Wiping Out Wet Wipes

When reading about ocean plastics, the focus tends to be on microbeads, plastic bags, plastic cups or plastic six-pack rings. In reality, there is lots of rubbish that ends up in our oceans that contains plastic, and wet wipes are one of the main culprits.

Wet wipes can also be found floating below the ocean surface and are mistaken for jellyfish by sea turtles and other marine life, and ingested whole.

The popularity of wet wipes continues to grow globally as companies find more and more ‘uses’ for them, currently you can get wipes for:

• Babies’ bottoms
• Deodorant
• Fake tan
• Toilet wipes
• Make-up removal
• Facial cleansing
• Antibacterial

Marketed to consumers as convenient and easily disposable, wet wipes are fast becoming a staple in most people’s homes, but the dangers of flushing the wet wipes away aren’t being stressed nearly enough.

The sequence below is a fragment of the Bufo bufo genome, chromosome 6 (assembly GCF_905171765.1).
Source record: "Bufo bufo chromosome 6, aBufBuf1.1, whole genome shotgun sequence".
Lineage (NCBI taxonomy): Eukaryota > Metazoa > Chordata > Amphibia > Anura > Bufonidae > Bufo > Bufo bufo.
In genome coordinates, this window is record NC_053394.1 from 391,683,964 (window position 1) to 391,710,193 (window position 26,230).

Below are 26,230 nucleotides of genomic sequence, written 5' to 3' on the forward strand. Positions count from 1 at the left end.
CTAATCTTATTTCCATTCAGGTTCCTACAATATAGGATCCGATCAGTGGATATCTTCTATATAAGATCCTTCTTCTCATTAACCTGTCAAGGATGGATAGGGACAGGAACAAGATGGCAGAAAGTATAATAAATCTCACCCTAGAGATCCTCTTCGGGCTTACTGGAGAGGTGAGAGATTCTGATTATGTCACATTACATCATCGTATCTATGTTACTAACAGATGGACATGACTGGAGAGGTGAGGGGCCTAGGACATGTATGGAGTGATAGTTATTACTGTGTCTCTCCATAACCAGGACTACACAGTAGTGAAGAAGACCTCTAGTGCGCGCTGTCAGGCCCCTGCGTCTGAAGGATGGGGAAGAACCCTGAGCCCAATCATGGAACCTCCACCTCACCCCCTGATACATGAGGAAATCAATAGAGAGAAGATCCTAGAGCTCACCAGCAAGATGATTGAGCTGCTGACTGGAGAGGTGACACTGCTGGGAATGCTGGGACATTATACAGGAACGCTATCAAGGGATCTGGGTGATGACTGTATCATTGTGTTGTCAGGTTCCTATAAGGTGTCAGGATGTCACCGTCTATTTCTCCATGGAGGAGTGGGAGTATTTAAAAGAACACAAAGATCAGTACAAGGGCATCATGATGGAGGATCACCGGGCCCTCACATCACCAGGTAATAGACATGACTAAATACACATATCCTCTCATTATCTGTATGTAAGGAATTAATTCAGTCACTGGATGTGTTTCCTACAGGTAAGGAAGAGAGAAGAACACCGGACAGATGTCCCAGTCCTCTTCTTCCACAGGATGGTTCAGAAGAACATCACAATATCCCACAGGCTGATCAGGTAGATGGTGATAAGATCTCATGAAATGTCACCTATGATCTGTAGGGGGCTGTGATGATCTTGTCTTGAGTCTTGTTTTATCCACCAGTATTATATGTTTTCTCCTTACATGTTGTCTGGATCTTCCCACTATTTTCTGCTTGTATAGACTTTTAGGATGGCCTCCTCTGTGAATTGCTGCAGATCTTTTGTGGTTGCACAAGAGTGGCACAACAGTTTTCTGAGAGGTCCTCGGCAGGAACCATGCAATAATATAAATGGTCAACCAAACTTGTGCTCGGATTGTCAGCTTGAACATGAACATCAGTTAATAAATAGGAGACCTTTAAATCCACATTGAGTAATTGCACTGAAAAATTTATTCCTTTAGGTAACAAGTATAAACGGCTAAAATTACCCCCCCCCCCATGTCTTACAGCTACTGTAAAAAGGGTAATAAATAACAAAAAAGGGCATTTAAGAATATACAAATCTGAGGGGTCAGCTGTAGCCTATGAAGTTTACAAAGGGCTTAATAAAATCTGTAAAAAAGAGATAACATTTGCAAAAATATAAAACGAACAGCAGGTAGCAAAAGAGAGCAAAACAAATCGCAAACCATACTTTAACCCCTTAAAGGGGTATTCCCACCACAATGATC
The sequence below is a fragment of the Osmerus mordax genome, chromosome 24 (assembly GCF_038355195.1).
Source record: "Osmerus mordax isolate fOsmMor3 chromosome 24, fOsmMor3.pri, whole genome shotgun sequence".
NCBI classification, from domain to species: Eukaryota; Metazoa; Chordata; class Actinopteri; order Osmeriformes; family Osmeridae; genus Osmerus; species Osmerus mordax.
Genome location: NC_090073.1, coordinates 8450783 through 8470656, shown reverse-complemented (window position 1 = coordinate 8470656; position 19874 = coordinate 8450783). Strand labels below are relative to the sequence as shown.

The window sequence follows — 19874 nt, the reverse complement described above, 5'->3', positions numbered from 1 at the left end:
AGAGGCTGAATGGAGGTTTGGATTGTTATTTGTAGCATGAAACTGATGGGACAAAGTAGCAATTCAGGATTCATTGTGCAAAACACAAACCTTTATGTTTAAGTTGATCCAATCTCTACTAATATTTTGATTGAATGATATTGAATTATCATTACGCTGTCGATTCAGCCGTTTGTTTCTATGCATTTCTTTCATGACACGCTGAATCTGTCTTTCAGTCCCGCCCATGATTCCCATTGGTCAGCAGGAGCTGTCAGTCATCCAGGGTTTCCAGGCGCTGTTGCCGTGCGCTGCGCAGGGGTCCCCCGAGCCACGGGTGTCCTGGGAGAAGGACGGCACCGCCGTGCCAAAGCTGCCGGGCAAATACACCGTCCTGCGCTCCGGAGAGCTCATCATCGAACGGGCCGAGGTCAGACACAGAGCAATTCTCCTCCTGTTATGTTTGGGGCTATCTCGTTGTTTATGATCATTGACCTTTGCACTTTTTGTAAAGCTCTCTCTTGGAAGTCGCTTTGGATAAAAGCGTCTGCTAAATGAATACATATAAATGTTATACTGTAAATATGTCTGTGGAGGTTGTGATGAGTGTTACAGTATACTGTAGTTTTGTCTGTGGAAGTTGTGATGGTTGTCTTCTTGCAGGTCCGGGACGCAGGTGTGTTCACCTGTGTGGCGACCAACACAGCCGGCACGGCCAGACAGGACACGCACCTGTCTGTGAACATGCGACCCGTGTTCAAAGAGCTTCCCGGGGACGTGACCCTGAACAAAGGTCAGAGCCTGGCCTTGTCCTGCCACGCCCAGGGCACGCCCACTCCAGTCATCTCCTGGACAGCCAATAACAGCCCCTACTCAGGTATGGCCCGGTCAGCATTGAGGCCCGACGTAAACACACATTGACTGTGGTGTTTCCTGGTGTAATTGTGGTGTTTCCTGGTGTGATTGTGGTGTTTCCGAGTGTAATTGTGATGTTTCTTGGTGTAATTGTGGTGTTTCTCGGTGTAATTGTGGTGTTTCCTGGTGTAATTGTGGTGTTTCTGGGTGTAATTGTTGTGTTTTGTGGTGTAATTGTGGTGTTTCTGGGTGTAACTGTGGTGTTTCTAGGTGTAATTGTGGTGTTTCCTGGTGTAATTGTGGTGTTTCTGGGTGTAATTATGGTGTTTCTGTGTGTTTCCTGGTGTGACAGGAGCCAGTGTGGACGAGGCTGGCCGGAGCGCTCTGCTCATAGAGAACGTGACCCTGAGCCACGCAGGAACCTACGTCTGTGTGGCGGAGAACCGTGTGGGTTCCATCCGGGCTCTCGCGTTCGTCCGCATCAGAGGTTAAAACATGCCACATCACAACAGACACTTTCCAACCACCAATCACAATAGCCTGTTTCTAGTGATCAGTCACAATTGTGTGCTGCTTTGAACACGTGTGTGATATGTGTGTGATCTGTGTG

The UK seems to be leading the charge on highlighting the damage they are doing to sewer systems, in addition to the environmental impact of flushing wet wipes. In 2014, the Marine Conservation Society (MCS) discovered that wet wipes found on beaches had increased by 50%. Following further research in 2016, the MCS announced an alarming 400% increase in wet wipes found along our coast line over the past decade. Most concerning, is that if you piled up all of the unflushable items found in sewers, they could reach as high as Mount Everest.

A contributing factor to wet wipes washing up on our beaches is that companies are marking some as ‘flushable’ when in reality, most are not. From a practical point of view, our sewer systems are too old to cope with the volume of wet wipes being flushed away but significantly, wet wipes aren’t biodegradable. They typically contain tiny pieces of plastic, so if they fragment they release microscopic particles of plastic into our seas, which like microbeads, are harmful when ingested by marine life.

There are many alternatives to wet wipes, flannels are a suitable replacement for washing faces and bottoms – cheaper too. We’ve survived years without the need for toilet wipes, so I don’t understand the real need to introduce these into our lives now!

Finally, the MCS has issued a handy guide, toilets are designed for the 3 P’s:

1. Pee
2. Poo
3. Paper (toilet only!)

Let’s wipe out the need for wet wipes in our lives!


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